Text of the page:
Probably this is question is too big to make a proper response. But I'll start with some ideas.
Color temperature has different meanings in design (and related arts and science)
1) Psychological aspect
This is how we perceive color. We perceive red as a hot, because if we put a needle on the stove it turns red and we know it is hot.
We perceive orange and yellow as summer time and white and blue as cold. This relationships are how we perceive color in daily basis.
In a chromatic circle we separate colors in hot and cold... of course we need to define something in between, so the ones that are not red or blue (green, purples or magentas) we just call them warm... But probably that has not much sense.
A logo could use this basic relations. A red logo energetic. A blue one calm.
2) Color temperature in physics and photography
As you probably know color temperature is a theoretical model of heating a black object, so the more intense heat generates more energetic electromagnetic waves.
This is how we know the temperature of a star for example.
But this turns out that the color wavelength is backwards as we perceive them normally. A red color is cooler than a blue one. White is in the middle... Actually white is just a perception of a combined range of color temperatures.
Color temperature is a crucial factor in photography. It is not about the real temperature, but a way to balance the white point.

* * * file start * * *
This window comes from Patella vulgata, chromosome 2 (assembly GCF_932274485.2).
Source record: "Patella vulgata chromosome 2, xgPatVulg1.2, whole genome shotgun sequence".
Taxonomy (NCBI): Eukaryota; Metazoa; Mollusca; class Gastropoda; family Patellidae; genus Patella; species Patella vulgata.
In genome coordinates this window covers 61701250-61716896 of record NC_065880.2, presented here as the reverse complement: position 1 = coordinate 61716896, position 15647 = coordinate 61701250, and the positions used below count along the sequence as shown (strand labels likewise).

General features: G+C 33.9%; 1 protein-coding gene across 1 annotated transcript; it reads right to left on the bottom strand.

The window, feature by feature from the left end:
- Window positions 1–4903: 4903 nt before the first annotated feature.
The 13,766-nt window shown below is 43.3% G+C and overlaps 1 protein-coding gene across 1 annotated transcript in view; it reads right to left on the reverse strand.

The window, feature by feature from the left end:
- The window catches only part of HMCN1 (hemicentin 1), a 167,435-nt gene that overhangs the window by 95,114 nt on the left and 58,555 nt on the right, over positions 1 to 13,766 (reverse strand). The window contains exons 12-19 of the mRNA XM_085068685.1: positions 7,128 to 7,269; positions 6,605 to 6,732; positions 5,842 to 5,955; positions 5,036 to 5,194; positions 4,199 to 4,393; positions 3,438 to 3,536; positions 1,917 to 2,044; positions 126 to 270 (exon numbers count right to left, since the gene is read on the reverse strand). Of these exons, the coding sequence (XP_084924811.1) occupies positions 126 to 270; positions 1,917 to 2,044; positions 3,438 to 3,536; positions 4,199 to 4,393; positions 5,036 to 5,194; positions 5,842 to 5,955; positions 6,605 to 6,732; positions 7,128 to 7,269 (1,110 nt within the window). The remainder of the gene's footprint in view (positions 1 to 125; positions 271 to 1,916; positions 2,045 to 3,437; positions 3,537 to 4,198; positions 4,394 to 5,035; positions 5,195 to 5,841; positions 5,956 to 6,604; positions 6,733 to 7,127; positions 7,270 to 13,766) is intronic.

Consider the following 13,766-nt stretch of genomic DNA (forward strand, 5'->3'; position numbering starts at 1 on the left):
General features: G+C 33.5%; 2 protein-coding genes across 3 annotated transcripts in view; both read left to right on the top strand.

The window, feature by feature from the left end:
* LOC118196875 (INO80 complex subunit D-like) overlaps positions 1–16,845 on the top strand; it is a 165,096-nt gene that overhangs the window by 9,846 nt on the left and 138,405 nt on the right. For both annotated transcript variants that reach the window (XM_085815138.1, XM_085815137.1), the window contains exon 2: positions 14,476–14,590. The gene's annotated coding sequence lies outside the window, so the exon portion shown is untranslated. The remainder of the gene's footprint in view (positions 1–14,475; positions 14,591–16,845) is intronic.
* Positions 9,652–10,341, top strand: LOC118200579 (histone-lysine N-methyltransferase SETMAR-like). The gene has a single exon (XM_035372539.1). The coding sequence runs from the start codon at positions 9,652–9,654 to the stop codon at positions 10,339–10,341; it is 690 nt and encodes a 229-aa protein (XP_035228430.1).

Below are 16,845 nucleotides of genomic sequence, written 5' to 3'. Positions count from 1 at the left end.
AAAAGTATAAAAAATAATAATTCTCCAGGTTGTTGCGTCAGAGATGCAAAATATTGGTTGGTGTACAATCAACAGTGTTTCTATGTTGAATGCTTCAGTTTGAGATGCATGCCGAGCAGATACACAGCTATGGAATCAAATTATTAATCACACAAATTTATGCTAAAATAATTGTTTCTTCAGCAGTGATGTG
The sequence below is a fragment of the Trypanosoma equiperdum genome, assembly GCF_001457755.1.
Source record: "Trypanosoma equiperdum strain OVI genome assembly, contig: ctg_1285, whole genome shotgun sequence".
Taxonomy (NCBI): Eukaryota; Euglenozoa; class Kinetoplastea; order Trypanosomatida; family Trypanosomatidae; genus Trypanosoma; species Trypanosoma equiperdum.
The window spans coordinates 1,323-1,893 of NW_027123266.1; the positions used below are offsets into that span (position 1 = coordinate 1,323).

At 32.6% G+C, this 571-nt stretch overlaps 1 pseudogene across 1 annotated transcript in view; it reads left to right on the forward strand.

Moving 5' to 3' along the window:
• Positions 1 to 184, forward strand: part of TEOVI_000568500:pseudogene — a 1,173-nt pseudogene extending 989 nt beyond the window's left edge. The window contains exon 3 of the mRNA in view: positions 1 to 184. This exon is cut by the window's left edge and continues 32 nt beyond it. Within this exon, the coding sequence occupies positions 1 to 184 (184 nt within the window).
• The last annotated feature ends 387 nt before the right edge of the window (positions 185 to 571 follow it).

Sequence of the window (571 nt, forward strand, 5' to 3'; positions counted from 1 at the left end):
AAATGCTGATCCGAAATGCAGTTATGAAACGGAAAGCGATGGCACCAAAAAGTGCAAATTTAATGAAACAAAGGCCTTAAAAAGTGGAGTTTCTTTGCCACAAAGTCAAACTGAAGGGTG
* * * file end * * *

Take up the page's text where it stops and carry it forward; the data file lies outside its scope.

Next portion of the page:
It is funny how we perceive a reddish photo as a warm one and a blue or white one cold.
Coming back to your question
that color temperature, brightness, saturation...
Color temperature is an aspect of Hue, the chromatic nature.
Normally color models have a 2 dimensional base and a 3d component for variations.
Color temperature is one linear dimension that is complemented with tint, and thoose 2 are very limited. You have some mixed ideas on the color models. Color temperature is not necessary the same as hue, or HSL or HSV models.
for me color is evaluated just by the RGB values allowed in a browser. Most of my interest lies in finding more formal ways to think, track, balance and document color choices.
RGB values allowed in current hexadecimal technologies are just the options you have.
But the first design aspect is How do you make choices. That is a very complex question.
Balance is a "fine tuning" point of the design process. Track probably is an administrative aspect (given in a design manual).
And think color... I hope that is what makes a designer a designer. :0)
Edited some time later
You do not think on any project as one color. You could not see any black text on a black background. You need at least two colors.
This implies that one aspect of thinking in color are color relationships. For example, you could have a ,saturated subject on a non saturated background, a warm object on a cold background, or more specific, a warm main light with a blue ambient light.
This kind of topics can be found using a more detailed search on google, like
Or even more specific on adjacents fields of design.
Color is not an isolated topic. It is in every day life. So it has psicological, practical, technical, cultural compenents, etc.